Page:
• A61M1/00Suction or pumping devices for medical purposes; Devices for carrying-off, for treatment of, or for carrying-over, body-liquids; Drainage systems
    • A61M1/34Filtering material out of the blood by passing it through a membrane, i.e. haemofiltration, diafiltration
    • A61M1/3472Filtering material out of the blood by passing it through a membrane, i.e. haemofiltration, diafiltration with treatment of the filtrate
    • AHUMAN NECESSITIES
    • A61MEDICAL OR VETERINARY SCIENCE; HYGIENE
    • A61MDEVICES FOR INTRODUCING MEDIA INTO, OR ONTO, THE BODY; DEVICES FOR TRANSDUCING BODY MEDIA OR FOR TAKING MEDIA FROM THE BODY; DEVICES FOR PRODUCING OR ENDING SLEEP OR STUPOR
    • A61M2209/00Ancillary equipment
    • A61M2209/08Supports for equipment
    • A61M2209/082Mounting brackets, arm supports for equipment

Abstract

PROBLEM TO BE SOLVED: To provide an improved dialysis system equipped with a module which regenerates a dialysis solution.SOLUTION: A dialysis system includes a module communicated with a dialyzer and a dialysis solution reservoir, and the module retains a device adapted to remove one or more substances from the dialysis solution as the dialysis solution passes through the device after it comes out of the dialyzer. The dialysis system controls a flow rate of dialysis solution from the module to the dialysis machine in a manner such that dialysis solution is diverted to the dialysis solution reservoir if an actual flow rate of dialysis solution from the module to the dialysis machine is greater than a desired flow rate and dialysis solution is drawn from the dialysis solution reservoir if the actual flow rate of dialysis solution from the module to the dialysis machine is less than the desired flow rate.

Description

  The present disclosure relates to dialysis machines.

  Renal injury or failure, particularly end-stage renal disease, is the ability of the body to remove water and minerals, excrete harmful metabolites, maintain acid-base balance, and control electrolyte and mineral concentrations within physiological ranges. Let them lose. Toxic uremic waste metabolites, including urea, creatinine, and uric acid, accumulate in the body's tissues and can result in death if the renal filtration function is not replaced.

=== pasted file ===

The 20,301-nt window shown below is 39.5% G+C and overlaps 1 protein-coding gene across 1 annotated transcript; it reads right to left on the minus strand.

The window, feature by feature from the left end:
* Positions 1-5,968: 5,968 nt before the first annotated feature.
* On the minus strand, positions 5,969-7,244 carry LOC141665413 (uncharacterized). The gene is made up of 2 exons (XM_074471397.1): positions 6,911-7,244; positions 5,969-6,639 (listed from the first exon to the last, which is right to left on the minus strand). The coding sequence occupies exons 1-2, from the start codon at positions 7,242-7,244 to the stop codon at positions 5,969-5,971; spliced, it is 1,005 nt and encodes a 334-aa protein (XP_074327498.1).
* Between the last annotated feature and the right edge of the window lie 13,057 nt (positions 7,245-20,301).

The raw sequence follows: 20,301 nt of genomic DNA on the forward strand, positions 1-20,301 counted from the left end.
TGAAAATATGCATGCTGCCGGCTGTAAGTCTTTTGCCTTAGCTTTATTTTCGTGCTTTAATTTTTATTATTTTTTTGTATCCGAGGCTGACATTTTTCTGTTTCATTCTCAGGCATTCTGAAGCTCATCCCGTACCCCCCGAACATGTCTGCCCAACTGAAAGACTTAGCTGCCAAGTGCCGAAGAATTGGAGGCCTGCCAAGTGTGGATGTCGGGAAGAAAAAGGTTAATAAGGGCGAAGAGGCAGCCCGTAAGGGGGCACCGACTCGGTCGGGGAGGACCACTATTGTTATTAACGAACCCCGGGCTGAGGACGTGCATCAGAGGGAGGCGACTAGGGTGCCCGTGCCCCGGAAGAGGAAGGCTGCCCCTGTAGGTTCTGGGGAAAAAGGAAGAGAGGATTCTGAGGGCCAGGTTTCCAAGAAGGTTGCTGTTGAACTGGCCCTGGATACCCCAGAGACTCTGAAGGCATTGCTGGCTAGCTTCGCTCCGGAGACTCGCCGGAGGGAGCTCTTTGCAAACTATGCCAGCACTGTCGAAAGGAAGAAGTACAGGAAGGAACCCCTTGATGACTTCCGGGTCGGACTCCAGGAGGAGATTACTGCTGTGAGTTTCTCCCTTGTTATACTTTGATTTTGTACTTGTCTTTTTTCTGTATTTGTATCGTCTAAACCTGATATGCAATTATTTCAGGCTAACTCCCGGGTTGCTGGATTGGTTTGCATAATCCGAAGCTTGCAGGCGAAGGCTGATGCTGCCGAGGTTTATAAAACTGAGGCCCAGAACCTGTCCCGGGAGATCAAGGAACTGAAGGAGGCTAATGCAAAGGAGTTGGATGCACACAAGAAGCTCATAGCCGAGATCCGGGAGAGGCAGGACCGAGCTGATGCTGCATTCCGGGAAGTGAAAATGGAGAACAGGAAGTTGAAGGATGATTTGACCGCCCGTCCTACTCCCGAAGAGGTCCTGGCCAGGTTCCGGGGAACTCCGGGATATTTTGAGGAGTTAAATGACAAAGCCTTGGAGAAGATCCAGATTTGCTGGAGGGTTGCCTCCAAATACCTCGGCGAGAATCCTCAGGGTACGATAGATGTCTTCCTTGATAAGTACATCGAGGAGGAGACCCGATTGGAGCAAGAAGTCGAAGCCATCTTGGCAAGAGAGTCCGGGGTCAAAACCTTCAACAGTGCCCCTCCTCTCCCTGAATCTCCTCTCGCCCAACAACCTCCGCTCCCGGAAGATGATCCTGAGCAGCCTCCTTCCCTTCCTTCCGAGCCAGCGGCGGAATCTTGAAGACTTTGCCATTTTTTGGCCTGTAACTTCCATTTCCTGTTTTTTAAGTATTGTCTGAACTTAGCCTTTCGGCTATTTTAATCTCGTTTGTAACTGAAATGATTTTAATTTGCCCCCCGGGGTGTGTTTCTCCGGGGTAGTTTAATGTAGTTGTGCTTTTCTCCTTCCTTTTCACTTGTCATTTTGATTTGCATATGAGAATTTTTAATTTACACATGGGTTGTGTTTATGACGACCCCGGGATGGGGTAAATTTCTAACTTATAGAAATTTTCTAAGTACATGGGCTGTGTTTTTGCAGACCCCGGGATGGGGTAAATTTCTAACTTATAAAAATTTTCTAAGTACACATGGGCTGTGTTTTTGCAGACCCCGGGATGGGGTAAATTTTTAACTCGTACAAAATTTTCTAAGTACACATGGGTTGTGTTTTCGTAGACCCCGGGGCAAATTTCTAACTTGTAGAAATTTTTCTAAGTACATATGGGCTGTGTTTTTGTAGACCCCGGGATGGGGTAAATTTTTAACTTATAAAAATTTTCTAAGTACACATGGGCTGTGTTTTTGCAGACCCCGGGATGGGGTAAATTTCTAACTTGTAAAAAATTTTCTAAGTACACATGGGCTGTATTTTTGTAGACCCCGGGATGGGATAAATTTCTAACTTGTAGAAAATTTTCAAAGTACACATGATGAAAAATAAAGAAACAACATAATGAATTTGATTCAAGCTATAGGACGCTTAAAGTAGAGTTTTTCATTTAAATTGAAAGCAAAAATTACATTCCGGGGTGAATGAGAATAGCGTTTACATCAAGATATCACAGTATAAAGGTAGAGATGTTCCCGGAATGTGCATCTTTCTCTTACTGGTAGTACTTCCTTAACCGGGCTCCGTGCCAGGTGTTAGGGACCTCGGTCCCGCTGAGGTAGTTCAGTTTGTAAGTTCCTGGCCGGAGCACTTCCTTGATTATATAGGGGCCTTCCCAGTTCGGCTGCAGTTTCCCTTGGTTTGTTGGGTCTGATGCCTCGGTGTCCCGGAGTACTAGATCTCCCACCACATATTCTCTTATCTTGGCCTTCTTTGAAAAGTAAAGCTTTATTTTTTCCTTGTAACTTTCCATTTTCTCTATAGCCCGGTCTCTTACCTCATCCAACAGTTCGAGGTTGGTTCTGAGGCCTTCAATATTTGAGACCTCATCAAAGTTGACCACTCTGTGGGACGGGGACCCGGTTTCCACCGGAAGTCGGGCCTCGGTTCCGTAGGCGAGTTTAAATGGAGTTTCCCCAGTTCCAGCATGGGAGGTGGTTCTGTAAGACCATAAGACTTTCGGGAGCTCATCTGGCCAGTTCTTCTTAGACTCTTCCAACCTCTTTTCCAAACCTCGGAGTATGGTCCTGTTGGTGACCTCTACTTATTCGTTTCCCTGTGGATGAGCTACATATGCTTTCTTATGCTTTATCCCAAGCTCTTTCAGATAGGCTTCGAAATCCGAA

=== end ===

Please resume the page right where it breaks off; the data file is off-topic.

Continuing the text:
In general, dialysis is used to replace kidney function by removing these waste toxins and excess water. In one type of dialysis treatment—hemodialysis, toxins are filtered externally from the patient's blood in a hemodialysis machine. Blood flows from the patient through a dialyzer separated by a semi-permeable membrane from a large volume of externally supplied dialysis solution. Waste and toxins are dialyzed from the blood, enter the dialysis solution through a semi-permeable membrane, and then discarded.

  Hemodialysis treatment is usually performed in a clinic. The reason is that hemodialysis machines generally require a continuous water source, a reverse osmosis machine, and a drain line to discard the large amount of water and dialysis solution used during a single procedure. is there. Hemodialysis treatment must be performed three or four times a week under the supervision of clinical staff, and these requirements significantly reduce patient independence and quality of life.

  Some devices restore used dialysis solution from hemodialysis and / or peritoneal dialysis, as opposed to discarding. The dialysis solution can be regenerated in a machine using a device that removes urea from the solution. For example, the first Redy® (REcirculating DYlysis) adsorbent system (Non-Patent Document 1) includes an adsorbent cartridge having five layers, through which the uremic waste metabolites are contained. The dialysis solution flows and is regenerated.

Blumenkrantz et al., Artifans Organs 3 (3): 230-236, 1978.

  In one aspect of the invention, a dialysis system includes a device configured to allow dialysis solution to flow therethrough, a fluid line connected to the device, and a sodium control system in communication with the fluid line. The device is adapted to remove one or more substances from the dialysis solution as the dialysis solution flows through the device. The fluid line is arranged such that the solution exiting the device flows through the fluid line. The sodium control system is adapted to change the sodium concentration of the solution flowing through the fluid line.